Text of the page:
4 min read

What's behind the curtain?

Before and after photos of the front yard.
What's behind the curtain?
615 Sunset Lane in January 2024, just before we bought the house.

I'd gotten used to people asking me if the house next door to ours was abandoned.

"Vacant," I would answer, "but not abandoned." But I had to wonder if my description applied to the yard.

Our former neighbors used to take excellent care of their garden. It wasn't fancy. It was real, and it made the pollinators very, very happy. Indeed, after we moved in to our home, we had modeled our yard on theirs, getting rid of all the grass and planting a plethora of flowering plants and shrubs.

But after our dear neighbors moved to California during the pandemic, nature stopped being tamed. Everything grew out of control. Especially the big yews in the front yard, as you can see above. The yard was sprouting gout weed and trumpet vine all over the place. In a few spots, we discovered poison ivy.

I'm not crazy. Before I signed the purchase agreement for this house, I got a bunch of bids from contractors to have some sense of what we were looking at in terms of costs necessary to selling the house.

One of the first bids I got before buying the house was from Tom Morgan of Bud, Branch & Blossom. I've known Tom since he and my son were in kindergarten together. I like to joke to Tom that his first job was at my house, when he and my son (a future engineer) together built a French drain on the north side of our house to stop the rain from coming into our basement. They were five years old.

Still, I wasn't going to hire Tom without getting competitive bids. And I tried. But out of four landscapers asked, only Tom was willing to take on this really challenging job.

Fortunately, Tom's price was reasonable given the extensiveness of the need. Shortly after we closed, Tom went to work for us pulling out the yews and flattening the front yard, mulching it over. Believe me, it pained me. The yews provided good winter habitat for critters. And our neighbors had put so much work into their front yard.

But the garden was completely out of control by that point and we couldn't expect a future owner to want to deal with what was there. So, with Tom's help, we are doing a major landscaping renovation to create a workable, attractive front, side, and backyard.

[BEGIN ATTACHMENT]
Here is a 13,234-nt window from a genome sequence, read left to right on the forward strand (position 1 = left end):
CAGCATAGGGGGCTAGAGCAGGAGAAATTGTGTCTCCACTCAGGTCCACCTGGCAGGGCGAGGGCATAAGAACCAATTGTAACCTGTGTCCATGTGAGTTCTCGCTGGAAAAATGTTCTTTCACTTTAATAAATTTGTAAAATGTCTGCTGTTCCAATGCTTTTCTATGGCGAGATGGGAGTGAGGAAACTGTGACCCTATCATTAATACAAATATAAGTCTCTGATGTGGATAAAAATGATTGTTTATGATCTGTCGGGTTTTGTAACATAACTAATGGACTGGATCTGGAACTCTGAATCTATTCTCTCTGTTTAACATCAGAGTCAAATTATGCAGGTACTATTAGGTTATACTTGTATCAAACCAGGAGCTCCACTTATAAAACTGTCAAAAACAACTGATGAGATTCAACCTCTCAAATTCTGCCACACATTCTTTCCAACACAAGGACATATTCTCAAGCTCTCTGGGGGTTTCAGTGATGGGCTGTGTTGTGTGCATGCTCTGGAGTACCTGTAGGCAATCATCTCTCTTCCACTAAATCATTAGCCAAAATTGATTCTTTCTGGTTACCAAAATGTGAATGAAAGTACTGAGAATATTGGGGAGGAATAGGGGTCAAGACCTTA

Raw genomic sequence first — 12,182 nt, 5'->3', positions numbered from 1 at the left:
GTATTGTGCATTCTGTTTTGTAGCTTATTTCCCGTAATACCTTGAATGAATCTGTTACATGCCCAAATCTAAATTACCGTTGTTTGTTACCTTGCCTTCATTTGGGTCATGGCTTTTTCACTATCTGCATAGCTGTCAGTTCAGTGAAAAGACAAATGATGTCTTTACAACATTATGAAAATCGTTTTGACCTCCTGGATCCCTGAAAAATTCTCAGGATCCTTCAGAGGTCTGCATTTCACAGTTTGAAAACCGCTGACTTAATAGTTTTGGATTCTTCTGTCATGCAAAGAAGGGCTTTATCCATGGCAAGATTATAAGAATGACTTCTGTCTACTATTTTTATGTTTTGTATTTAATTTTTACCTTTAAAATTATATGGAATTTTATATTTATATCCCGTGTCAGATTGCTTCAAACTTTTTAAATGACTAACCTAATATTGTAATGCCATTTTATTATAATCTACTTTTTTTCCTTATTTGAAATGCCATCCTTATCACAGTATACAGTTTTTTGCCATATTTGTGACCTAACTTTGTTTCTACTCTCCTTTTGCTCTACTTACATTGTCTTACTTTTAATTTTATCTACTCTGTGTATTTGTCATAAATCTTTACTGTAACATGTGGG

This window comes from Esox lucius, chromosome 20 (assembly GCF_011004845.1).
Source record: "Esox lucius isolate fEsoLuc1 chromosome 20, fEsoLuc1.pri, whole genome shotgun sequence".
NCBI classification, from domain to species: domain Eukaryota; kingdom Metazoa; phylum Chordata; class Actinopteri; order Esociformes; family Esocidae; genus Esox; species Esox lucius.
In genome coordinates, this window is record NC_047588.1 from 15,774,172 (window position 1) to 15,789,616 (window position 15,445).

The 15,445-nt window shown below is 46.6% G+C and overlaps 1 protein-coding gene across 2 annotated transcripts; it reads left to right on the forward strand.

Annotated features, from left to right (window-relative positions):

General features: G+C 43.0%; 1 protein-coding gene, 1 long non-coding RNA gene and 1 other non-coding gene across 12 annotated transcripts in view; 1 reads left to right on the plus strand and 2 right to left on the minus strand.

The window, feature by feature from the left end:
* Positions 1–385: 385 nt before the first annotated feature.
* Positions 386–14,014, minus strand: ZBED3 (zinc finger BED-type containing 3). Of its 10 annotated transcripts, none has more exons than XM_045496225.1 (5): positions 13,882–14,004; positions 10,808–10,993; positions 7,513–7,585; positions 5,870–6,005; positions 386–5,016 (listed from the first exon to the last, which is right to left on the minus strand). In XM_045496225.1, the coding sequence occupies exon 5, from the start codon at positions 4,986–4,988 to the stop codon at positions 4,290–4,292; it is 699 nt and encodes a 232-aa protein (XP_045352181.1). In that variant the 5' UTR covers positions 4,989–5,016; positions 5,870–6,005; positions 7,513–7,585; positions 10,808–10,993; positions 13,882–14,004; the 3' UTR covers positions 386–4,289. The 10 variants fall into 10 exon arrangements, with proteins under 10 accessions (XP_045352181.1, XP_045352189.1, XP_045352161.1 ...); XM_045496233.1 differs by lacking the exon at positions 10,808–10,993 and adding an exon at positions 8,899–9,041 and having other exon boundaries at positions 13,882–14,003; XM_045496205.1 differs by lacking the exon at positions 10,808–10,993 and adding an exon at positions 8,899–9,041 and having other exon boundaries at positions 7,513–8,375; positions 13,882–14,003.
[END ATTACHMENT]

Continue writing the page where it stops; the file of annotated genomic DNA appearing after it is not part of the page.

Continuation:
Here are some before and after images of the front. Tom hasn't done the new planting yet, but you can see the difference his work has made in terms of curb appeal.

Pretty dramatic, huh? I'm still getting used to it.

By the way, when I saw the shaping of the burning bush remaining after the yews' extraction, I asked Tom if he had trimmed it to give it that lovely sweeping shape. It looks so Japanese! But it turns out that was just the shape the yews had forced on the burning bush.

You can't tell in the picture, but Tom also saved a really beautiful azalea and a nice spirea. He also extracted a substantial eastern red cedar that had popped up unexpectedly in the front yard a few years ago (a lovely specimen about three feet tall!) plus two Norway spruce volunteers. He will use those trees in other projects. Fresh plantings will come soon, thanks to the mild weather.

Most of all, we were surprised to discover, after this change, how beautiful a shape the house has. We didn't really realize what a charmer it is in terms of its gable symmetry on the top and the attractive asymmetry on the main floor, the entrance tucked to the right.

The change has already made our house (shown to the right) look less lonely than it was looking next to the untended house.

Most remarkably, right after Tommy finished this stage of the landscaping renovation, a couple of people asked us about whether we would be selling the house soon. Not bad for a start to this project! I put them off, explaining we have more work to do before it can be resold. For one thing, we have yet to get the conservation easement in place to save the two trees.

And yes, that's Bob the oak tree in the front, just to the right of the entrance. Notice how Bob towers over the skylights in our third-floor bedroom and stands ready to shade us come summer. When we did the math of this purchase, we calculated that Bob was worth a lot to us...as does getting good neighbors who will love 615 and this wonderful enclave.